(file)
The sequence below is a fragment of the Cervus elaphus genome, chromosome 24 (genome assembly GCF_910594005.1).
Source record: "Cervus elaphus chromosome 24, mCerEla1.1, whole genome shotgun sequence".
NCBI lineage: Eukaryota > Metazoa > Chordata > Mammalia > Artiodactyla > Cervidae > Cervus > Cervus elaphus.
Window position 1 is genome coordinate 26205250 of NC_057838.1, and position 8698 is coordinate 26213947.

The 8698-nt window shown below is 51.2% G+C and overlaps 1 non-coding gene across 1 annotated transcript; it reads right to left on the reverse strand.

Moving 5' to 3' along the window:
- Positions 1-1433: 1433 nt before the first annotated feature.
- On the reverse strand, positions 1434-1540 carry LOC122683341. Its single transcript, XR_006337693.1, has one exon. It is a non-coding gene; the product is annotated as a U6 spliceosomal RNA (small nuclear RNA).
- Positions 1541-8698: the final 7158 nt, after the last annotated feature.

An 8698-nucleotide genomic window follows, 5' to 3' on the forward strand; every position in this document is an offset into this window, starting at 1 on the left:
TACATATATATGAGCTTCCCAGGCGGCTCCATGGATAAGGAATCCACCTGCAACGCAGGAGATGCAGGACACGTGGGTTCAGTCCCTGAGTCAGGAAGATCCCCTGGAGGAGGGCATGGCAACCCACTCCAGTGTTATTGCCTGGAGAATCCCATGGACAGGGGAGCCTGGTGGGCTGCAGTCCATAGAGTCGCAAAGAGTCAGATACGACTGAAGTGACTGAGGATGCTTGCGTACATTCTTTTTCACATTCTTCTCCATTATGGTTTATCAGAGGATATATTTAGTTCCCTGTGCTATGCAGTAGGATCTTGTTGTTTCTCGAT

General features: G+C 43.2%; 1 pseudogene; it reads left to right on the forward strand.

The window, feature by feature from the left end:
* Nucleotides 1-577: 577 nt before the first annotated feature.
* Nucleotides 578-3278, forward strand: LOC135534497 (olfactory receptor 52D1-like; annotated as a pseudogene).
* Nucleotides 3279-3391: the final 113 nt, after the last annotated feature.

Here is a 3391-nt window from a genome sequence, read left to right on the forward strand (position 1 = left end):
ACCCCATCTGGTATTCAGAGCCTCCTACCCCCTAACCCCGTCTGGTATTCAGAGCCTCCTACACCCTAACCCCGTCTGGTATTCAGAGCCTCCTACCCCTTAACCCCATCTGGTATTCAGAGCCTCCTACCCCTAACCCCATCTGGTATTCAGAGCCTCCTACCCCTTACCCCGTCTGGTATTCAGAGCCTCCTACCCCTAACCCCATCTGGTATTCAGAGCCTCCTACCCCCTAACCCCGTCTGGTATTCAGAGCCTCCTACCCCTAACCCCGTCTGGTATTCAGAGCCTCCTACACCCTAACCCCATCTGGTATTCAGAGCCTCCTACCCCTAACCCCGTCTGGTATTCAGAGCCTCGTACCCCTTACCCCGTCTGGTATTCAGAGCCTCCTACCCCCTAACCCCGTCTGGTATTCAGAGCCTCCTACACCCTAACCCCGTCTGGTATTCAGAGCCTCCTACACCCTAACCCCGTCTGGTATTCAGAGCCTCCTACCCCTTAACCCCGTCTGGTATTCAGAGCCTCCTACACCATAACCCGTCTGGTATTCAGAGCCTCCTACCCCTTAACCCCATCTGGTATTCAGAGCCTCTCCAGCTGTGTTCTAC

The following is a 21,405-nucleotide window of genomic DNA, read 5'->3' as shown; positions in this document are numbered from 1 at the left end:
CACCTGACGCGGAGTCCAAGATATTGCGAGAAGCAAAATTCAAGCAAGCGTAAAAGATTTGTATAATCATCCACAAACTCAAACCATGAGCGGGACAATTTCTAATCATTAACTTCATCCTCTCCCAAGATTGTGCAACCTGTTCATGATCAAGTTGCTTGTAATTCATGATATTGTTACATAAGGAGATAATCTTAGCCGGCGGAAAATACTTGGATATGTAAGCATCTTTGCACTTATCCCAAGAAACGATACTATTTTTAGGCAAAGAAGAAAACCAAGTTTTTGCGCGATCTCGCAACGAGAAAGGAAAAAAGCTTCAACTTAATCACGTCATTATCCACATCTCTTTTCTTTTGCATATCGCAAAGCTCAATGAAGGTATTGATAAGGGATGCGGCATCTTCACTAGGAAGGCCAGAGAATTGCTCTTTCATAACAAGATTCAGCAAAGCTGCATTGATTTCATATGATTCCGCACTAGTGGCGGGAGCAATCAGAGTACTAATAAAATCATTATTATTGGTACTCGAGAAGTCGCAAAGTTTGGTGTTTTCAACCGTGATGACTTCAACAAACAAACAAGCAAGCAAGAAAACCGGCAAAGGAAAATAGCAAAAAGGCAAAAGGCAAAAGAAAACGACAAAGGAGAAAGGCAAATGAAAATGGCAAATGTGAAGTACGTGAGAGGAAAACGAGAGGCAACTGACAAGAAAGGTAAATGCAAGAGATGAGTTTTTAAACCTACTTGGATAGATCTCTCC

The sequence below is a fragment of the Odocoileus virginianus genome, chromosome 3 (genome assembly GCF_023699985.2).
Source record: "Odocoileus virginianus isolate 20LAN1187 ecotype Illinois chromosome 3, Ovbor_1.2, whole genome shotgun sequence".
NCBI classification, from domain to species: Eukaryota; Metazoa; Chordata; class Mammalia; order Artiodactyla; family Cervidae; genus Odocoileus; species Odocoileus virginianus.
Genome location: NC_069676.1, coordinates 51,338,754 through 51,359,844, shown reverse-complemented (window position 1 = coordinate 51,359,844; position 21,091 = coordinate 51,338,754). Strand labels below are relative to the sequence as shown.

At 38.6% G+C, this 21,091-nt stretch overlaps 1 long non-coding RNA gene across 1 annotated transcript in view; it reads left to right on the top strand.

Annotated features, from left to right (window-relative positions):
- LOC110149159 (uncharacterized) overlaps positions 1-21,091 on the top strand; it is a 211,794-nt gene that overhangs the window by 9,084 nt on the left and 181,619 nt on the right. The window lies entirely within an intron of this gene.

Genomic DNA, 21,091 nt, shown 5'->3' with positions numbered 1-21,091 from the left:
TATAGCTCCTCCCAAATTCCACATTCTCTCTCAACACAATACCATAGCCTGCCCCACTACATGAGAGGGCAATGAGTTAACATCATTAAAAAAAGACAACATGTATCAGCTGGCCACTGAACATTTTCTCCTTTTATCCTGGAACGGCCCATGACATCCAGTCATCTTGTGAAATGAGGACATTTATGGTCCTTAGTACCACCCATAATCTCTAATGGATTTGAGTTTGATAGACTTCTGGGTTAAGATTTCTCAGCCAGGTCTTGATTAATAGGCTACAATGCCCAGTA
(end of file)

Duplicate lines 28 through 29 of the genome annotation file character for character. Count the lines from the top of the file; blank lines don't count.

Genomic DNA, 21,091 nt, shown 5'->3' with positions numbered 1-21,091 from the left:
TATAGCTCCTCCCAAATTCCACATTCTCTCTCAACACAATACCATAGCCTGCCCCACTACATGAGAGGGCAATGAGTTAACATCATTAAAAAAAGACAACATGTATCAGCTGGCCACTGAACATTTTCTCCTTTTATCCTGGAACGGCCCATGACATCCAGTCATCTTGTGAAATGAGGACATTTATGGTCCTTAGTACCACCCATAATCTCTAATGGATTTGAGTTTGATAGACTTCTGGGTTAAGATTTCTCAGCCAGGTCTTGATTAATAGGCTACAATGCCCAGTA